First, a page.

Imagine not being able to watch a football match on a weekend. Imagine not being able to go to the stadium to watch a game. Imagine not being able to support your local team, or even worse imagine not being able to support your national team. In Indonesia, they’re living with these conditions as a reality.
While the country as a whole is experiencing a slow economic growth, a lack of infrastructure, and environmental abuses, Indonesian football faces a similar daunting scenario with lack of investment on facilities, unstable clubs and leagues, and a seemingly endless series of scandals.
First off, Indonesia is a nation with a lot of football potential. With a population over 260 million, they are bound to be a footballing nation sooner rather than later. Some say it is already a footballing nation with football fanatics there being some of the most passionate around and creating some of the most electrifying atmospheres in the world. You might just have to agree with them.
Football in Indonesia has a very rich history. They qualified for the Asian Cup 4 times, AFF Suzuki Cup (Regional Tournament) runners-up 4 times, and an Olympic quarterfinalists back in 1956. But the most notable achievement of Indonesia is that they were the first Asian nation to qualify for the FIFA World Cup. The only difference was back then, they were called the Dutch East Indies (during the Dutch colonial era). It was 1938 and France hosted the competition for the first time. Unfortunately for them, at that time only knockout rounds existed, so you’ve probably guessed the outcome. Thumped 6-0 by Hungary, who eventually became the runners-up of the World Cup that year.
Currently, Indonesian football is in turmoil, with the most recent significant problem of not being sanctioned by FIFA. As of 30th May 2015, suspension by FIFA meant that Indonesia’s national team would not be able to compete in competitions held by FIFA and Asian Football Confederation (AFC). They will be out of the running for the joint 2018 World Cup and 2019 Asian Cup qualifying campaigns. FIFA banned Indonesia after the government’s sport ministry intervened with the operations of the Indonesian football association (PSSI), which is in violation of the FIFA statutes under article 13 and 17.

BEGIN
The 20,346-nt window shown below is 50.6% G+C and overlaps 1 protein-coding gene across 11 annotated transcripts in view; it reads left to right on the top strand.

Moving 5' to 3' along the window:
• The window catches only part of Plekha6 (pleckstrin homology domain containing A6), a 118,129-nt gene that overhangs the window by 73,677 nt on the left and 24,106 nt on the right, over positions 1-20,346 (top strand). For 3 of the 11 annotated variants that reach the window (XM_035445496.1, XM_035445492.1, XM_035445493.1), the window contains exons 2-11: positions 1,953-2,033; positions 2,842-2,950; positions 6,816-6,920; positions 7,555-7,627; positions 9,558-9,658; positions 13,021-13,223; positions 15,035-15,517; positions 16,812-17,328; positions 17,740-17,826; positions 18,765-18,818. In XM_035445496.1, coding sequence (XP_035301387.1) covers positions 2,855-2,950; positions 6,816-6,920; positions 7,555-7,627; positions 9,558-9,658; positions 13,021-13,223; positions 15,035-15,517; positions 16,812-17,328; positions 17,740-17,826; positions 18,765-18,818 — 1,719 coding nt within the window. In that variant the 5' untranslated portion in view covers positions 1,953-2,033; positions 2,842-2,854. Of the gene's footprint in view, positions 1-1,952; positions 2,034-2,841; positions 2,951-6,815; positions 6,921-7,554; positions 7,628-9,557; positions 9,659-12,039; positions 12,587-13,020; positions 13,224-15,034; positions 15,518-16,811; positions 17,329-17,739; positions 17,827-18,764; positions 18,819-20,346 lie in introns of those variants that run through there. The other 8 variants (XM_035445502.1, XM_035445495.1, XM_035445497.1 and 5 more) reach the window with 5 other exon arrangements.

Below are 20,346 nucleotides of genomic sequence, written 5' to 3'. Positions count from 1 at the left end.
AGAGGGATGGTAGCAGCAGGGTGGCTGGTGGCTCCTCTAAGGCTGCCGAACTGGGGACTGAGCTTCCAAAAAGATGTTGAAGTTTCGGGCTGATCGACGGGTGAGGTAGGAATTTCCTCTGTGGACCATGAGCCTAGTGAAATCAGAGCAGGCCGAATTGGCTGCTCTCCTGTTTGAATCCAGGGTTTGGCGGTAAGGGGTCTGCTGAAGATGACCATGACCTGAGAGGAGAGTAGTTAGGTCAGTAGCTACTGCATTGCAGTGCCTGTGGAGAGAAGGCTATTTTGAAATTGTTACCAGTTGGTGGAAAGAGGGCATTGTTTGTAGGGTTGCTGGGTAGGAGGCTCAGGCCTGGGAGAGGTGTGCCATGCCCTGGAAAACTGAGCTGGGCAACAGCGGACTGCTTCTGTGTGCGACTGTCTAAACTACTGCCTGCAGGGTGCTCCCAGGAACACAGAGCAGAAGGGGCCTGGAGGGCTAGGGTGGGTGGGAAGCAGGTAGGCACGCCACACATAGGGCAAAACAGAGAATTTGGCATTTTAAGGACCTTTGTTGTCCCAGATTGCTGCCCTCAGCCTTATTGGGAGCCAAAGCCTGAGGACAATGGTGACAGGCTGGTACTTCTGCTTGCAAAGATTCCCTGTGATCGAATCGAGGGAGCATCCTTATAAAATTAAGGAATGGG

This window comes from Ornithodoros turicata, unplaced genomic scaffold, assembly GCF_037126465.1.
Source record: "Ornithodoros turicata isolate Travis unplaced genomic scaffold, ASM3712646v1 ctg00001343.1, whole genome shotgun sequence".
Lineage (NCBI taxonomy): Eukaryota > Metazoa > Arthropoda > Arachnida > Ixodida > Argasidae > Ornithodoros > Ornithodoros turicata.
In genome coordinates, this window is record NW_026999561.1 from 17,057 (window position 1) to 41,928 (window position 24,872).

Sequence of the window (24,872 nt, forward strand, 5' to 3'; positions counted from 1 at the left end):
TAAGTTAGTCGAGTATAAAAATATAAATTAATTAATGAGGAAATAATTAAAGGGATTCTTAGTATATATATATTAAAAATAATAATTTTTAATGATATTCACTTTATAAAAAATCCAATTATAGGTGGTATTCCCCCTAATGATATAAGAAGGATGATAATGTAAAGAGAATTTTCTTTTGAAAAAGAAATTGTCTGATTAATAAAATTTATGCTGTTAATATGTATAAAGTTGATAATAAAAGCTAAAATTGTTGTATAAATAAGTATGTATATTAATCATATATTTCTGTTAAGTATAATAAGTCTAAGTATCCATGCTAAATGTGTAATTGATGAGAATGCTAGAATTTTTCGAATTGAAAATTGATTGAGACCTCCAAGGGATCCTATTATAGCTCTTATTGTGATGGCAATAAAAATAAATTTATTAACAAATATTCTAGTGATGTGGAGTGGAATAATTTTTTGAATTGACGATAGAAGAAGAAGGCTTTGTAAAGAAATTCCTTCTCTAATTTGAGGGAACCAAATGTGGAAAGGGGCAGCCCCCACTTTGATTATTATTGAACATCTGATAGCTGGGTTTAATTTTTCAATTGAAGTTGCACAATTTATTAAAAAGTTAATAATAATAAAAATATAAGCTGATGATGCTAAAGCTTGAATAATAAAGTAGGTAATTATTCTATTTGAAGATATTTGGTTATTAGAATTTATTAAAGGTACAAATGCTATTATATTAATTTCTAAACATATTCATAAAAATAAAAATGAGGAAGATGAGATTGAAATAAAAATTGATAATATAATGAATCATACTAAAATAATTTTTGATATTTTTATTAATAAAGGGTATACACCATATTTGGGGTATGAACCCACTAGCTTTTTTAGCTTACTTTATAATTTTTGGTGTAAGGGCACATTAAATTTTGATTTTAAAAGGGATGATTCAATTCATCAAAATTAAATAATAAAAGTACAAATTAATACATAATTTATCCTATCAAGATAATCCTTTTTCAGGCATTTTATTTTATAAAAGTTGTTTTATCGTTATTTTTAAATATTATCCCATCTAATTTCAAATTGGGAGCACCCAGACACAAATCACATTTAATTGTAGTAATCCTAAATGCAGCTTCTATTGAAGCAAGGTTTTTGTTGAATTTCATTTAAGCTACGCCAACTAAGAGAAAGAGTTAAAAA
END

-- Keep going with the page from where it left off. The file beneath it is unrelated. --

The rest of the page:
The initial crisis began even before the suspension by FIFA. Back in 2010, two politically connected business factions fought over control of the national sport. They figured running the game in a football crazy country was a good way to get support. It left Indonesia with two national football associations, each running its own league and both fighting to be the national competition. One named Indonesian Super League (ISL), which was the breakaway league, and the other Indonesian Premier League (IPL), which was under supervision of the (PSSI). FIFA finally stepped in, and the two managements finally merged and agreed to run a unified league in 2014. Since then, the Indonesian Super League (ISL) is the highest professional competition for Indonesian football clubs and the Indonesian Premier League (IPL) disbanded. The feud boiled over last year when the association suspended domestic competition, only for the ministry to retaliate by freezing the association’s activities.
With all this fiasco happening on the top level of the management, it is the players and fans alike who are caught in the middle. This meant that some of the biggest derbies didn’t happen. But at least they had football then. This current crisis is a lot more serious- and again it’s the fans that suffer the most, we met up with a couple of hardcore Persija Jakarta fans to get their views about the situation. Based on what Irlan said, a member of ultras group called the ‘Hard Line’, said he’d rather let the poisoned (PSSI) take control of football rather than the sports ministry, due to the fact that the government doesn’t know anything about football compared to (PSSI). He even said that football is his call to prayer, and with the current God (meaning the sports ministry) not knowing what football is all about, how is he to follow his religion?